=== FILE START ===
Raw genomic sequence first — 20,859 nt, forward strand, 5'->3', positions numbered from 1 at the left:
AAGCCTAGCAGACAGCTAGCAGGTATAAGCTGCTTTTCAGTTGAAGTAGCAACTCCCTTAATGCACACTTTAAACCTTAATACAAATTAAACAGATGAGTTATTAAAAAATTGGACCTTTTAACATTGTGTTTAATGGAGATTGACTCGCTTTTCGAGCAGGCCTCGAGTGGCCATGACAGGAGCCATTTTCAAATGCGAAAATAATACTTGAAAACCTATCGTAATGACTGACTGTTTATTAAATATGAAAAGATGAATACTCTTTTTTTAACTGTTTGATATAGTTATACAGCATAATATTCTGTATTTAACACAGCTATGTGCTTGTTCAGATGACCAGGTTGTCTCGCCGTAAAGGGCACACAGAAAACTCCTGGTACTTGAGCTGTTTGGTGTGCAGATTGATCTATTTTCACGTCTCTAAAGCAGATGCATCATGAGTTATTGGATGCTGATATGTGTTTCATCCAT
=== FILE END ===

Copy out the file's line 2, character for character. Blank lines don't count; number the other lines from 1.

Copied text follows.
AAGCCTAGCAGACAGCTAGCAGGTATAAGCTGCTTTTCAGTTGAAGTAGCAACTCCCTTAATGCACACTTTAAACCTTAATACAAATTAAACAGATGAGTTATTAAAAAATTGGACCTTTTAACATTGTGTTTAATGGAGATTGACTCGCTTTTCGAGCAGGCCTCGAGTGGCCATGACAGGAGCCATTTTCAAATGCGAAAATAATACTTGAAAACCTATCGTAATGACTGACTGTTTATTAAATATGAAAAGATGAATACTCTTTTTTTAACTGTTTGATATAGTTATACAGCATAATATTCTGTATTTAACACAGCTATGTGCTTGTTCAGATGACCAGGTTGTCTCGCCGTAAAGGGCACACAGAAAACTCCTGGTACTTGAGCTGTTTGGTGTGCAGATTGATCTATTTTCACGTCTCTAAAGCAGATGCATCATGAGTTATTGGATGCTGATATGTGTTTCATCCAT